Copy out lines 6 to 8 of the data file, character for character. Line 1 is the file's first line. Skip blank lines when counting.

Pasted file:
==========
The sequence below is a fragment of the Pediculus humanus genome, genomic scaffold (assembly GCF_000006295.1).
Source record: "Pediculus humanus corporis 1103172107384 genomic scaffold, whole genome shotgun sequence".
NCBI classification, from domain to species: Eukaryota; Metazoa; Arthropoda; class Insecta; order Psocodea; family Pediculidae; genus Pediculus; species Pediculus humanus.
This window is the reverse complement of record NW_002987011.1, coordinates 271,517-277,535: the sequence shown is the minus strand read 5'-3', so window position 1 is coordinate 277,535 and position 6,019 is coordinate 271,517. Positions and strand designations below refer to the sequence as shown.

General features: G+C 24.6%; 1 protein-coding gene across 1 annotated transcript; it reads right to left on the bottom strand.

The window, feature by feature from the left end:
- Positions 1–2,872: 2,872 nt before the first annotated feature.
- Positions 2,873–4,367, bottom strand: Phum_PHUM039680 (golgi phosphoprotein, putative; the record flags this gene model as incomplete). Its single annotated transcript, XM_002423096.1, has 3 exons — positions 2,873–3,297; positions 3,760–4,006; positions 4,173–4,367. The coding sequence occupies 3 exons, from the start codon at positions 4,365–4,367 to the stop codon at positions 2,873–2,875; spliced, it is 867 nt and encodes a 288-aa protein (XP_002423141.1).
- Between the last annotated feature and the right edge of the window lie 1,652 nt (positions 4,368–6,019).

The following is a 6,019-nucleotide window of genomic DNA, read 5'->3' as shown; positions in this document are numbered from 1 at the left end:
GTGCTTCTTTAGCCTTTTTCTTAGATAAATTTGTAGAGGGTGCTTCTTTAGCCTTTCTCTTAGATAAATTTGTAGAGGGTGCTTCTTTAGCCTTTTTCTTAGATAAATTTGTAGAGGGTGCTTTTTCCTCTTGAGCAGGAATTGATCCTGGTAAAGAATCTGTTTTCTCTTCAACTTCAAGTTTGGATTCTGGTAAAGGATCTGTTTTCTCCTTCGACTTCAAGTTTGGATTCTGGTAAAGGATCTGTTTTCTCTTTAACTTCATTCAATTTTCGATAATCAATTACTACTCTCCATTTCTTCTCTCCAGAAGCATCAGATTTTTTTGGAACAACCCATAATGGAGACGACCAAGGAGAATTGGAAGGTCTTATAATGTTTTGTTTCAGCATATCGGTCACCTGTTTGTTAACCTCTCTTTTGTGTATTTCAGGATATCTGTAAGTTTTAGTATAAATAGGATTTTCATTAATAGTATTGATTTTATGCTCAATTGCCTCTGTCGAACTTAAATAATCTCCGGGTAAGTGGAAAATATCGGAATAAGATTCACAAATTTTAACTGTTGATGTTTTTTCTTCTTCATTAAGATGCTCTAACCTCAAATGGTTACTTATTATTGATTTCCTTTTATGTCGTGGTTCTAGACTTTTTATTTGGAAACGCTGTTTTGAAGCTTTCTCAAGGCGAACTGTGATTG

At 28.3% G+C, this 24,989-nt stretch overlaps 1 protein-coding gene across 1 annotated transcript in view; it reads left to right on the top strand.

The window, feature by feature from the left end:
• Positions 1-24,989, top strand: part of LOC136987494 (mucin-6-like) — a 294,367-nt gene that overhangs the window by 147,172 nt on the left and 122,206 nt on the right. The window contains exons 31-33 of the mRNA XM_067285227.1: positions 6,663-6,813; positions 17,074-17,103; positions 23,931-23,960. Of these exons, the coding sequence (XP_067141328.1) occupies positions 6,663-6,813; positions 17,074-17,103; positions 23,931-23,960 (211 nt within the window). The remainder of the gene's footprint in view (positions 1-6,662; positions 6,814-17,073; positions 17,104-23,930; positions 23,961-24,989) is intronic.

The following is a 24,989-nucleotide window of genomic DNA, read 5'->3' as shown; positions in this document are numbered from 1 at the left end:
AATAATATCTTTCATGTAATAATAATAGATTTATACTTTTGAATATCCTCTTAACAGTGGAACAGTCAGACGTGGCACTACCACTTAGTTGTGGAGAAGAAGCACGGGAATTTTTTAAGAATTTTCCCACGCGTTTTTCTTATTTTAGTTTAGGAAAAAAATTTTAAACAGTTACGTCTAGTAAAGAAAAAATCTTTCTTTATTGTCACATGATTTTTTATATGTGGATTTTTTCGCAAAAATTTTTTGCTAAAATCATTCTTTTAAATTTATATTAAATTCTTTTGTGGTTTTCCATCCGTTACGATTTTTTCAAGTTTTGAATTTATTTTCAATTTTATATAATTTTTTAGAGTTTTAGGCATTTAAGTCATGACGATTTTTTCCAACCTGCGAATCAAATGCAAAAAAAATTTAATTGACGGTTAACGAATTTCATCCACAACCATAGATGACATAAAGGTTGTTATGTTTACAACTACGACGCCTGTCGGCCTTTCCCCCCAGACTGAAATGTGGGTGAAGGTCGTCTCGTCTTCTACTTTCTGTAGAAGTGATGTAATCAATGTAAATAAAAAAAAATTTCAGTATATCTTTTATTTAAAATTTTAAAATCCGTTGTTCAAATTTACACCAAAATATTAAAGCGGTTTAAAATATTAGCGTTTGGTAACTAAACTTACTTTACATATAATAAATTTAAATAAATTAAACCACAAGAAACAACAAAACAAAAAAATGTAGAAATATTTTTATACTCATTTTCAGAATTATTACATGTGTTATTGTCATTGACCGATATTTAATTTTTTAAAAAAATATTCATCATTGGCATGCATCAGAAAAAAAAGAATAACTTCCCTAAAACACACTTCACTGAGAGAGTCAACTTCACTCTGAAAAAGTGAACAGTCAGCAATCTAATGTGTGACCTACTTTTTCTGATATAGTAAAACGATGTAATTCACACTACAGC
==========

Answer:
The window, feature by feature from the left end:
- Positions 1–2,872: 2,872 nt before the first annotated feature.
- Positions 2,873–4,367, bottom strand: Phum_PHUM039680 (golgi phosphoprotein, putative; the record flags this gene model as incomplete). Its single annotated transcript, XM_002423096.1, has 3 exons — positions 2,873–3,297; positions 3,760–4,006; positions 4,173–4,367. The coding sequence occupies 3 exons, from the start codon at positions 4,365–4,367 to the stop codon at positions 2,873–2,875; spliced, it is 867 nt and encodes a 288-aa protein (XP_002423141.1).